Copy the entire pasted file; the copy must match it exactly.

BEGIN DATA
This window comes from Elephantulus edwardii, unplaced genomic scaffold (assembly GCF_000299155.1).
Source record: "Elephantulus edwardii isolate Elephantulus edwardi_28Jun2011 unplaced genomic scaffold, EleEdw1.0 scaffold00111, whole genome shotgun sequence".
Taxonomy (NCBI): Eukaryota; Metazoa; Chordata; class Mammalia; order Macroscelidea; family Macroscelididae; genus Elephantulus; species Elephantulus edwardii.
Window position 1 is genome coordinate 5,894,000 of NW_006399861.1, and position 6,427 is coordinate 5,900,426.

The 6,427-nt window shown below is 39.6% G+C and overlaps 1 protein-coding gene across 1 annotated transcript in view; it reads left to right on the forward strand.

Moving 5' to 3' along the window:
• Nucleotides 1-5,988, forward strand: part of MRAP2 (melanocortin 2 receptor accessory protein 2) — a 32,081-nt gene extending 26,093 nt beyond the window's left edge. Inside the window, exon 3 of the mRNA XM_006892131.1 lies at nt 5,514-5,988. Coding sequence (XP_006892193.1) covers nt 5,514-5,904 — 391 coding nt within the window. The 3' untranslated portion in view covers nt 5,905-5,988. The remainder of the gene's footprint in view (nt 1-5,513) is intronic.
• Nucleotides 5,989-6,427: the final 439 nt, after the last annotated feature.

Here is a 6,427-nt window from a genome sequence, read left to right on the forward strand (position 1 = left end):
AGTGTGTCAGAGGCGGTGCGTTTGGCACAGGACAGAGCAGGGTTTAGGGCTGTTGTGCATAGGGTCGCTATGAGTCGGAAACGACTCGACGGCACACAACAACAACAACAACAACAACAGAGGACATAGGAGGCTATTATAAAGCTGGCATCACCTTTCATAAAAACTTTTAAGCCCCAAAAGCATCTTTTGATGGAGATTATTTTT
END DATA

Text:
This window comes from Elephantulus edwardii, unplaced genomic scaffold (assembly GCF_000299155.1).
Source record: "Elephantulus edwardii isolate Elephantulus edwardi_28Jun2011 unplaced genomic scaffold, EleEdw1.0 scaffold00111, whole genome shotgun sequence".
Taxonomy (NCBI): Eukaryota; Metazoa; Chordata; class Mammalia; order Macroscelidea; family Macroscelididae; genus Elephantulus; species Elephantulus edwardii.
Window position 1 is genome coordinate 5,894,000 of NW_006399861.1, and position 6,427 is coordinate 5,900,426.

The 6,427-nt window shown below is 39.6% G+C and overlaps 1 protein-coding gene across 1 annotated transcript in view; it reads left to right on the forward strand.

Moving 5' to 3' along the window:
• Nucleotides 1-5,988, forward strand: part of MRAP2 (melanocortin 2 receptor accessory protein 2) — a 32,081-nt gene extending 26,093 nt beyond the window's left edge. Inside the window, exon 3 of the mRNA XM_006892131.1 lies at nt 5,514-5,988. Coding sequence (XP_006892193.1) covers nt 5,514-5,904 — 391 coding nt within the window. The 3' untranslated portion in view covers nt 5,905-5,988. The remainder of the gene's footprint in view (nt 1-5,513) is intronic.
• Nucleotides 5,989-6,427: the final 439 nt, after the last annotated feature.

Here is a 6,427-nt window from a genome sequence, read left to right on the forward strand (position 1 = left end):
AGTGTGTCAGAGGCGGTGCGTTTGGCACAGGACAGAGCAGGGTTTAGGGCTGTTGTGCATAGGGTCGCTATGAGTCGGAAACGACTCGACGGCACACAACAACAACAACAACAACAACAGAGGACATAGGAGGCTATTATAAAGCTGGCATCACCTTTCATAAAAACTTTTAAGCCCCAAAAGCATCTTTTGATGGAGATTATTTTT